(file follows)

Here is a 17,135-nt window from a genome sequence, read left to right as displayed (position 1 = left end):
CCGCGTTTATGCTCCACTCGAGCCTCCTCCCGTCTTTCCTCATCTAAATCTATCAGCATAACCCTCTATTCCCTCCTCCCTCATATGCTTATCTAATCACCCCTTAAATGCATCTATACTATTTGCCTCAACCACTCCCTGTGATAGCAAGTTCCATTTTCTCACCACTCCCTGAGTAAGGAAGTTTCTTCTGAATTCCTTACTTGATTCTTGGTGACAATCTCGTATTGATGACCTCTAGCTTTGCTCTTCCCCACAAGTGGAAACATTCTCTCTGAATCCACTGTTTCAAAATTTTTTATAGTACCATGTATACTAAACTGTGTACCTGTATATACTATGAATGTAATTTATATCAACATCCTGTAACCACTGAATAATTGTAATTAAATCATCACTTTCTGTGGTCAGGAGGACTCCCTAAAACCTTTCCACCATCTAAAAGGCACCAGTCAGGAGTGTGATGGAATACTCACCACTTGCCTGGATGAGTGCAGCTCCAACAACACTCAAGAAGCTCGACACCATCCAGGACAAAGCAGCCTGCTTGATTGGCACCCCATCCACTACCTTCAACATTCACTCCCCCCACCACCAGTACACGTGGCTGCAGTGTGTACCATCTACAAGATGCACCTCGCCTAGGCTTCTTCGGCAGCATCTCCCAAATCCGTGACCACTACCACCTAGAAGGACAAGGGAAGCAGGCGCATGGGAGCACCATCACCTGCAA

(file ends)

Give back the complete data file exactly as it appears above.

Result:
Here is a 17,135-nt window from a genome sequence, read left to right as displayed (position 1 = left end):
CCGCGTTTATGCTCCACTCGAGCCTCCTCCCGTCTTTCCTCATCTAAATCTATCAGCATAACCCTCTATTCCCTCCTCCCTCATATGCTTATCTAATCACCCCTTAAATGCATCTATACTATTTGCCTCAACCACTCCCTGTGATAGCAAGTTCCATTTTCTCACCACTCCCTGAGTAAGGAAGTTTCTTCTGAATTCCTTACTTGATTCTTGGTGACAATCTCGTATTGATGACCTCTAGCTTTGCTCTTCCCCACAAGTGGAAACATTCTCTCTGAATCCACTGTTTCAAAATTTTTTATAGTACCATGTATACTAAACTGTGTACCTGTATATACTATGAATGTAATTTATATCAACATCCTGTAACCACTGAATAATTGTAATTAAATCATCACTTTCTGTGGTCAGGAGGACTCCCTAAAACCTTTCCACCATCTAAAAGGCACCAGTCAGGAGTGTGATGGAATACTCACCACTTGCCTGGATGAGTGCAGCTCCAACAACACTCAAGAAGCTCGACACCATCCAGGACAAAGCAGCCTGCTTGATTGGCACCCCATCCACTACCTTCAACATTCACTCCCCCCACCACCAGTACACGTGGCTGCAGTGTGTACCATCTACAAGATGCACCTCGCCTAGGCTTCTTCGGCAGCATCTCCCAAATCCGTGACCACTACCACCTAGAAGGACAAGGGAAGCAGGCGCATGGGAGCACCATCACCTGCAA